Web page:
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The Standing on the Shoulders of Giants "Teach & Learn" Black History Curriculum​​

Specially designed for Parents, Teachers, Homeschool, or Independent Study, grades 5+

Where Black
History Lives!​

Unit 7: Post-Reconstruction (1877 – 1935)

Class 2: Mound Bayou Part 2: The Political Life of Isaiah Montgomery

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Learning Objectives
After completing this lesson, students 
will be able to:
  • Analyze the reasons Black people sought to build their own towns after enslavement instead of integrate with Whites.
  • Discuss how Black people governed themselves and worked together for mutual assistance after enslavement.

  • Understand the concept of cooperative economics and how it was used to build and sustain Mound Bayou.

  • Discuss the hardships Blacks faced in creating and sustaining Mound Bayou.

Class Overview: 

In 1887 Isaiah T. Montgomery founded the all-Black city of Mound Bayou Mississippi. This was ten years after the infamous Tillden/Hayes Compromise, which resulted "in the United States federal government pulling the last troops out of the South, and formally end[ing] the Reconstruction Era." This was devastating to Southern Blacks. After the Civil War, the federal government was forced to station troops all throughout the South to protect defenseless Blacks from the blood-thirsty wrath of Southern Whites, who refused to concede to losing the Civil War and certainly to accepting Blacks as equal citizens under the law. After the Civil War, Southern Whites committed all types of unspeakable violence and murder against Blacks for offenses real or imagined -- even while being monitored by the U.S. military. Yet, if it were not for the federal government sending the military to the South to protect Blacks after the Civil War, there is no telling how many innocent Black people would have been viciously murdered by Whites angry that they lost the Civil War and the right to own Black people. This is the context in which Mound Bayou was founded.

Black historians often refer to the immediate decades after the Civil War as the nadir, or worst moment in African American history. At least under slavery Blacks were somewhat protected from murder because they were someone's property. However, after the Civil War that was no longer the case. No one captured this dire atmosphere better than the great Frederick Douglas. At his speech at the 1876 Republican National Convention he remarked:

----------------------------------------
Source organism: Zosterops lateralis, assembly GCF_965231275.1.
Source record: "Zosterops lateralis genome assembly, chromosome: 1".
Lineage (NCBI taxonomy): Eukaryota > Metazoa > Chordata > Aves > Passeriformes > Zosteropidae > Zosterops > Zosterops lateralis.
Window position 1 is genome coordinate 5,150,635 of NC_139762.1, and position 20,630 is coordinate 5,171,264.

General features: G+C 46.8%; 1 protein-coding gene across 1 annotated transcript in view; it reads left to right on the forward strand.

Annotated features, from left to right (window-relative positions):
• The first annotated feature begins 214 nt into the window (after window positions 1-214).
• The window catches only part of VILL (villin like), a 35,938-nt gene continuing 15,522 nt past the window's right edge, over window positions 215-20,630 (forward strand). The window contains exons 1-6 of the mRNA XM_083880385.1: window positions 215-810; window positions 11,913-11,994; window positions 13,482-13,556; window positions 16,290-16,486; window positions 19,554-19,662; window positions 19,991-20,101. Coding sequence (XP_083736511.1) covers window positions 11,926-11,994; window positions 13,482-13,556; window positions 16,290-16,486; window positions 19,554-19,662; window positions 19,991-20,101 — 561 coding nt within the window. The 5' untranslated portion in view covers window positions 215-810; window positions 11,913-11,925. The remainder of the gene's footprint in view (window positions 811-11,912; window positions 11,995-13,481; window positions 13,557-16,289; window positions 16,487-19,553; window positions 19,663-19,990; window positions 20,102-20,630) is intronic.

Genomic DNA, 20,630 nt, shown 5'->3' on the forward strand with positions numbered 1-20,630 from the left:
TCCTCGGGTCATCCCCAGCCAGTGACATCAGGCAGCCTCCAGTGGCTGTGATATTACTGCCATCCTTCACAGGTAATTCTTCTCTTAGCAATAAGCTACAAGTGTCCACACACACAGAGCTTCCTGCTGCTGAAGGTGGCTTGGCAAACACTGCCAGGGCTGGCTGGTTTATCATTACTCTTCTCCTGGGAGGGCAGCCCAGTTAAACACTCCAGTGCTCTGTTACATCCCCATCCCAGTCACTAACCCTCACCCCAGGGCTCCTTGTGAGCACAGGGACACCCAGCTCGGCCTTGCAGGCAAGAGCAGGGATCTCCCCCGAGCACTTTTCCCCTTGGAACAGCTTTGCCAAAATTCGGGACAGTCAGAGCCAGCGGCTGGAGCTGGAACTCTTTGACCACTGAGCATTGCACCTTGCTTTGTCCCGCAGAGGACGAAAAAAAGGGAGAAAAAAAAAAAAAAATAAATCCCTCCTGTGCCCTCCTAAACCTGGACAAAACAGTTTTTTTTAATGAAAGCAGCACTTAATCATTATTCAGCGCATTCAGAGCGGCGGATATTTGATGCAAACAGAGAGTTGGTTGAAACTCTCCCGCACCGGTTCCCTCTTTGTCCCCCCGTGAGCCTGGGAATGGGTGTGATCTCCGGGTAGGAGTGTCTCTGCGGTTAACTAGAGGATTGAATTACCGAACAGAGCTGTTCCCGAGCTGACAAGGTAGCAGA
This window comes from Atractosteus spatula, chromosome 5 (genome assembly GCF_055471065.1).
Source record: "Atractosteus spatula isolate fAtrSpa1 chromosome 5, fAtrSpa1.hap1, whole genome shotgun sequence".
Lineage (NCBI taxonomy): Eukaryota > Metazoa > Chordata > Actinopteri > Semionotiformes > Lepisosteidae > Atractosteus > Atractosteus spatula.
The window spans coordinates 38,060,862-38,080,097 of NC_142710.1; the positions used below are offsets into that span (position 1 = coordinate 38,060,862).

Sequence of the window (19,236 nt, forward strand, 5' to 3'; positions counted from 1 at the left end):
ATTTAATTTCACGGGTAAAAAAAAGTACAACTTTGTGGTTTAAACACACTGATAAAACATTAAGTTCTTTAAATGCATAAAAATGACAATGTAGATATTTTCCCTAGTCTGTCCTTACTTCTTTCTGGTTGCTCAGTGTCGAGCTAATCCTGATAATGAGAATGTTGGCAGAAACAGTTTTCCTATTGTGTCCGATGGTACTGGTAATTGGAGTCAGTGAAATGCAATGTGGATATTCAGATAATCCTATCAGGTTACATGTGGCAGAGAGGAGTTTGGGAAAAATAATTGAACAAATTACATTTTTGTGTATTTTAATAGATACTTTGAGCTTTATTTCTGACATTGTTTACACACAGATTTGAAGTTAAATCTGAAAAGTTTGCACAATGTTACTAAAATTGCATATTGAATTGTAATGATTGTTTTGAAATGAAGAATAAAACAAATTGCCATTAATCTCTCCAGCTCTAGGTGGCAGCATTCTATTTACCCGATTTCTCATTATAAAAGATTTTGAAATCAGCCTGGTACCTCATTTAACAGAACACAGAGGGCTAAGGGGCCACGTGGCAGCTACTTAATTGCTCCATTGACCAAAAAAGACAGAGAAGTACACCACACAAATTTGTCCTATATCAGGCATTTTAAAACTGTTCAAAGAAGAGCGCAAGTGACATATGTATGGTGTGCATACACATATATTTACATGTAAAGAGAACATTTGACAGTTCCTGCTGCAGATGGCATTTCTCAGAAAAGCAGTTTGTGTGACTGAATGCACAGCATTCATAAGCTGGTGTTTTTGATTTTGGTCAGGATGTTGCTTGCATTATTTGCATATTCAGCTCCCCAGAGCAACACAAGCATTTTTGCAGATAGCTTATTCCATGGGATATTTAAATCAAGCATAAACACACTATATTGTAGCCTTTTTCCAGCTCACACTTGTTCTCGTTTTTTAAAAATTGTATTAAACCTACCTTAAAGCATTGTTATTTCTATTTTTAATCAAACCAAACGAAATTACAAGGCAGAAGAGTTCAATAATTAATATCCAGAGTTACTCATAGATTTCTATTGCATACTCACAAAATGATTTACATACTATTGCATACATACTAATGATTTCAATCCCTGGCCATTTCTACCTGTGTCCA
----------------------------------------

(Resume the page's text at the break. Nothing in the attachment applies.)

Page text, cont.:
"You say you have emancipated us. You have ; and I thank you for it. You say you have enfranchised us. You have ; and I thank you for it. But what is your emancipation?—what is your enfranchisement? What does it all amount to, if the black man, after having been made free by the letter of your law, is unable to exercise that freedom, and, after having been freed from the slaveholder’s lash, he is to be subject to the slaveholder’s shot-gun? Oh! you freed us! You emancipated us ! I thank you for it. But under what circumstances did you emancipate us ? Under what circumstances have we obtained our freedom ? Sir, ours is the most extraordinary case of any people ever emancipated on the globe. I sometimes wonder that we still exist as a people in this country ; that we have not all been swept out of existence, with nothing left to show that we ever existed. Look at it. When the Israelites were emancipated, they were told to go and borrow of their neighbors,—borrow their coin, borrow their jewels, load themselves down with the means of subsistence : after, they should go free in the land which the Lord God gave them. When the Russian serfs had their chains broken and were given their liberty, the government of Russia—aye, the despotic government of Russia—gave to those poor emancipated serfs a few acres of land on which they could live and earn their bread. But when you turned us loose, you gave us no acres : you turned us loose to the sky, to the storm, to the whirlwind, and, worst of all, you turned us loose to the wrath of our infuriated masters."

This is the climate in which Isaiah T. Montgomery founded Mound Bayou. The federal government had abandoned its mission to protect newly freed Blacks by removing the military from the South and turning over Southern politics back to racist White Southerners who quickly worked to disenfranchise and re-enslave the entire Southern Black population by any means necessary. 

Isaiah Montgomery was born into slavery on the plantation of Joseph Davis, mentor and older brother to Jefferson Davis, who would later become the president of the Confederacy. He understood the volitile atmosphere in which he was living and believed the best course of action for Black people was to separate themselves from Whites by building their own segregated towns and communities. It is what Southern Whites wanted and demanded through violence and intimidation. Because of his leadership position and conservative beliefs, he was selected by Whites as the only Black person to attend the 1890 Mississippi Constitutional Convention, whose sole purpose was as delegate Solomon Saladin "S.S." Calhoon exclaimed: 

[...] Let's tell the truth if it bursts the bottom of the Universe. [...] We came here to exclude the Negro. Nothing short of this will answer." 

Another delegate, a Bolivar County planter by the name of George P. Melchior, reiterated this view, stating: 

[...] It is the manifest intention of this Convention to secure to the State of Mississippi, 'white supremacy'." 

Not surprisingly Montgomery voted against the "Negro" vote. He was vilified by the Black community for this decision and deemed a traitor. This class provides an indepth analysis of Montgomery's rationale and motives for voting to curtail the voting rights of Blacks. Was Montgomery indeed a traitor to the Black race? a coward? a pragmatist? or a fool? You make the call. What would you have done if you were in Isaiah's shoes?